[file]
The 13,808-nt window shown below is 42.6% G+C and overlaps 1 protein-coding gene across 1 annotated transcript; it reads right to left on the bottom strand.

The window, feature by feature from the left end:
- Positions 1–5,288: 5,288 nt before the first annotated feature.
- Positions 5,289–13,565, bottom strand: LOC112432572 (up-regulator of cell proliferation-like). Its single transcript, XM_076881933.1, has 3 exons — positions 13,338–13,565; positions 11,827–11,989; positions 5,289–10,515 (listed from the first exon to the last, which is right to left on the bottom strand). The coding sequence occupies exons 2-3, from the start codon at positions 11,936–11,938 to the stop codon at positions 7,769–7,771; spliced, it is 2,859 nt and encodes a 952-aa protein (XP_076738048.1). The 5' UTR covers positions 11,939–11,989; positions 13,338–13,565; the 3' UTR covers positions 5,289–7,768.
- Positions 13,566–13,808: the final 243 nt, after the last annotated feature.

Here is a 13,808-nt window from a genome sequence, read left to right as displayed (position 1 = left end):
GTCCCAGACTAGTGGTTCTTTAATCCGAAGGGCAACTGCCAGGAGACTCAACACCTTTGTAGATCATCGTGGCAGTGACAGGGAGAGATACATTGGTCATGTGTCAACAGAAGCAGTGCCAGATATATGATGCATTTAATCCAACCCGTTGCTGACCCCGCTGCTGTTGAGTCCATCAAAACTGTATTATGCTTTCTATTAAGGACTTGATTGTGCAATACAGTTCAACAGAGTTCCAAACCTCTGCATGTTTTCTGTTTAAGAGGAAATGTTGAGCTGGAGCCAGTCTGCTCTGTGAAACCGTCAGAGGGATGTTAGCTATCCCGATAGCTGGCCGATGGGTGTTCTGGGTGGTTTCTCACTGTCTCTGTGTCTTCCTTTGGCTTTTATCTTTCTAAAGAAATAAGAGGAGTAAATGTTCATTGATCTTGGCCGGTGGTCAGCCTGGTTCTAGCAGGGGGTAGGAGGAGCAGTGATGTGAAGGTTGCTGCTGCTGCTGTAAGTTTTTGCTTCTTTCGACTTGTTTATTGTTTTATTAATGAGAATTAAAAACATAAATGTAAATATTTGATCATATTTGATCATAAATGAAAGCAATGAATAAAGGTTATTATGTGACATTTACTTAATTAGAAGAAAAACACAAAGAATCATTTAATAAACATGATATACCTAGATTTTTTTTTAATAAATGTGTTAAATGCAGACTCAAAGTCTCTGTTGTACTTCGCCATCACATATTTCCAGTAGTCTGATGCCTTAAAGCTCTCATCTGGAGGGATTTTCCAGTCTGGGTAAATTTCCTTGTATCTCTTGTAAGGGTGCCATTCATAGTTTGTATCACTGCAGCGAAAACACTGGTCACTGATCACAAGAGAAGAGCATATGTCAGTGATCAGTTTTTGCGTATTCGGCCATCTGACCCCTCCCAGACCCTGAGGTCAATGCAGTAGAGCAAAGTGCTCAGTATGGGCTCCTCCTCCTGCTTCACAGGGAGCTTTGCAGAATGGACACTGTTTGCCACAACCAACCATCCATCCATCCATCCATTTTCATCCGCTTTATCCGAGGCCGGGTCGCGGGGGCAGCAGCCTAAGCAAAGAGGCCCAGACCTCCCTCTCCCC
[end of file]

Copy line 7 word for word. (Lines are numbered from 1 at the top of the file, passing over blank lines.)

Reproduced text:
GTCCCAGACTAGTGGTTCTTTAATCCGAAGGGCAACTGCCAGGAGACTCAACACCTTTGTAGATCATCGTGGCAGTGACAGGGAGAGATACATTGGTCATGTGTCAACAGAAGCAGTGCCAGATATATGATGCATTTAATCCAACCCGTTGCTGACCCCGCTGCTGTTGAGTCCATCAAAACTGTATTATGCTTTCTATTAAGGACTTGATTGTGCAATACAGTTCAACAGAGTTCCAAACCTCTGCATGTTTTCTGTTTAAGAGGAAATGTTGAGCTGGAGCCAGTCTGCTCTGTGAAACCGTCAGAGGGATGTTAGCTATCCCGATAGCTGGCCGATGGGTGTTCTGGGTGGTTTCTCACTGTCTCTGTGTCTTCCTTTGGCTTTTATCTTTCTAAAGAAATAAGAGGAGTAAATGTTCATTGATCTTGGCCGGTGGTCAGCCTGGTTCTAGCAGGGGGTAGGAGGAGCAGTGATGTGAAGGTTGCTGCTGCTGCTGTAAGTTTTTGCTTCTTTCGACTTGTTTATTGTTTTATTAATGAGAATTAAAAACATAAATGTAAATATTTGATCATATTTGATCATAAATGAAAGCAATGAATAAAGGTTATTATGTGACATTTACTTAATTAGAAGAAAAACACAAAGAATCATTTAATAAACATGATATACCTAGATTTTTTTTTAATAAATGTGTTAAATGCAGACTCAAAGTCTCTGTTGTACTTCGCCATCACATATTTCCAGTAGTCTGATGCCTTAAAGCTCTCATCTGGAGGGATTTTCCAGTCTGGGTAAATTTCCTTGTATCTCTTGTAAGGGTGCCATTCATAGTTTGTATCACTGCAGCGAAAACACTGGTCACTGATCACAAGAGAAGAGCATATGTCAGTGATCAGTTTTTGCGTATTCGGCCATCTGACCCCTCCCAGACCCTGAGGTCAATGCAGTAGAGCAAAGTGCTCAGTATGGGCTCCTCCTCCTGCTTCACAGGGAGCTTTGCAGAATGGACACTGTTTGCCACAACCAACCATCCATCCATCCATCCATTTTCATCCGCTTTATCCGAGGCCGGGTCGCGGGGGCAGCAGCCTAAGCAAAGAGGCCCAGACCTCCCTCTCCCC